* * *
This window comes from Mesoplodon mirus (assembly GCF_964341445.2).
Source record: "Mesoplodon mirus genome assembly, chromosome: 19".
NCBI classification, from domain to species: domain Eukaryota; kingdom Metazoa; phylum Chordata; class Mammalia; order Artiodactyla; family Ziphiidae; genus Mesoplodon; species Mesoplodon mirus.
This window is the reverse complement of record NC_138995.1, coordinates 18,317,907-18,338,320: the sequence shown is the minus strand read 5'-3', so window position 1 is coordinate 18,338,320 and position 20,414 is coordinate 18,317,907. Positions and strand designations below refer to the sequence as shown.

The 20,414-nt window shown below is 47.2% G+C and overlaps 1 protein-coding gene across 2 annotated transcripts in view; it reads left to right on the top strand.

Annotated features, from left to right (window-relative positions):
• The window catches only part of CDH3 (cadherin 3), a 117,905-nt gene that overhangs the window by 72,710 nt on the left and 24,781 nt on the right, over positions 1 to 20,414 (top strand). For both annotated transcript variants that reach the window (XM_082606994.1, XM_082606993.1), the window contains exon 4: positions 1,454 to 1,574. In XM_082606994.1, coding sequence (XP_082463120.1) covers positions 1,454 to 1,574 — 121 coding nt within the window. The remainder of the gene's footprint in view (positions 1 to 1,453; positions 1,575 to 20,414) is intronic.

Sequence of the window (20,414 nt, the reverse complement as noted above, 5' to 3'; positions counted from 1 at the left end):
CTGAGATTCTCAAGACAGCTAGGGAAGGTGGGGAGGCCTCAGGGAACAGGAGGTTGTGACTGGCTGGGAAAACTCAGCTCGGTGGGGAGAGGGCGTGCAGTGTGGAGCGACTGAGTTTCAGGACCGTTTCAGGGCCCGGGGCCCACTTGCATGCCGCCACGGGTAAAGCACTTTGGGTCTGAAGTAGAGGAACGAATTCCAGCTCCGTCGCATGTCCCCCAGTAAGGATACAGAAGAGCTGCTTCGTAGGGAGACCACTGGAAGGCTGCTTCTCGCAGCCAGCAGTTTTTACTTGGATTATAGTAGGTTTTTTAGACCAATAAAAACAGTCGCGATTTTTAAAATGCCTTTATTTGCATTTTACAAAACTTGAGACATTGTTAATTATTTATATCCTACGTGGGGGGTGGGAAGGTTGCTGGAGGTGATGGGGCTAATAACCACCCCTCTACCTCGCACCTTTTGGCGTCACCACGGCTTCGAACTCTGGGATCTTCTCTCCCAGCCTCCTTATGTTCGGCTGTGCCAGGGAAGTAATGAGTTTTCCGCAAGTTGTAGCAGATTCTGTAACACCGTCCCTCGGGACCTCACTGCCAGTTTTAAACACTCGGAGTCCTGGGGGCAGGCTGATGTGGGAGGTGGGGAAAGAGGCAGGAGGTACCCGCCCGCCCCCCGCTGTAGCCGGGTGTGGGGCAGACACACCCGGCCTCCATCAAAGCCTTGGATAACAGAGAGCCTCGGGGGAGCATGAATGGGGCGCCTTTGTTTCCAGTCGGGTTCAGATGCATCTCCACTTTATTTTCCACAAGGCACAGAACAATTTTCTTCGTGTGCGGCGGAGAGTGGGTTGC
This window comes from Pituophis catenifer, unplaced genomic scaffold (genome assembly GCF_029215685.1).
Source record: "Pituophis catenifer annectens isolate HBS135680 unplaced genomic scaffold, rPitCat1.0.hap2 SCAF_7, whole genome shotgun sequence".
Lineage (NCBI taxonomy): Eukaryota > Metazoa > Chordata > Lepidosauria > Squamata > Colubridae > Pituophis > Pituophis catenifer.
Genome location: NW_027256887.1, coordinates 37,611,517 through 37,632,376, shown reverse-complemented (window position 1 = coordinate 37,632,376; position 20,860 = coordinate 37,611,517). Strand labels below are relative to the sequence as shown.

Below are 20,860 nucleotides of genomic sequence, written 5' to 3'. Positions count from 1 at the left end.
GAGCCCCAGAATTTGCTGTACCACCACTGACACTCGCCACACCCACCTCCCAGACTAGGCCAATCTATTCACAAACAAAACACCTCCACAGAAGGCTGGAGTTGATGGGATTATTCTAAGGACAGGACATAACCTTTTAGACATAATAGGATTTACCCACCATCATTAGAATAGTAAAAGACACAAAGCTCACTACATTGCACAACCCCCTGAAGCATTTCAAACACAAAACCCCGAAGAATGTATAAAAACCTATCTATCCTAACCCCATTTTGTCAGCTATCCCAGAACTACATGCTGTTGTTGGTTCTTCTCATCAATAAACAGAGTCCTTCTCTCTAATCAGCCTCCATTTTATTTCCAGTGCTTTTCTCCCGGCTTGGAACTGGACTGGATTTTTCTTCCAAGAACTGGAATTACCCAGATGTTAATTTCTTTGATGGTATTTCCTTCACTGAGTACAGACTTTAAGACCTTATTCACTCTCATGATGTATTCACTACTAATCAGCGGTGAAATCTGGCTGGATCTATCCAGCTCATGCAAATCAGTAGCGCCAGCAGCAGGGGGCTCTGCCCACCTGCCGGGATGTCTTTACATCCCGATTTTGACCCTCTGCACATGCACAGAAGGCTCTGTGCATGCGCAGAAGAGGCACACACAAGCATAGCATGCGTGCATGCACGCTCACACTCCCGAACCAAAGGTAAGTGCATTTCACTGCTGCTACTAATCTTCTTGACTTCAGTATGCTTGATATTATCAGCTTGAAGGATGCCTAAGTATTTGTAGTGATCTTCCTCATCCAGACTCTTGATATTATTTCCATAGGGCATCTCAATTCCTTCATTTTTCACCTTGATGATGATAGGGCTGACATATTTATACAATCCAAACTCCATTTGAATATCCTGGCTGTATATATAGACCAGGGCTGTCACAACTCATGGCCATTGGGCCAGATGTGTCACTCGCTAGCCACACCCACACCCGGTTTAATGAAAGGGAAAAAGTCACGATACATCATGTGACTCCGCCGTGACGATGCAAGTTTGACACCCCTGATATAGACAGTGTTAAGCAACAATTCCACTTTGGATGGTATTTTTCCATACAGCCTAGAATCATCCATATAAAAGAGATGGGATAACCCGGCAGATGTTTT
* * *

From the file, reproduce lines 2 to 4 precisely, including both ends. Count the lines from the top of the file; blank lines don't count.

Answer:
Source record: "Mesoplodon mirus genome assembly, chromosome: 19".
NCBI classification, from domain to species: domain Eukaryota; kingdom Metazoa; phylum Chordata; class Mammalia; order Artiodactyla; family Ziphiidae; genus Mesoplodon; species Mesoplodon mirus.
This window is the reverse complement of record NC_138995.1, coordinates 18,317,907-18,338,320: the sequence shown is the minus strand read 5'-3', so window position 1 is coordinate 18,338,320 and position 20,414 is coordinate 18,317,907. Positions and strand designations below refer to the sequence as shown.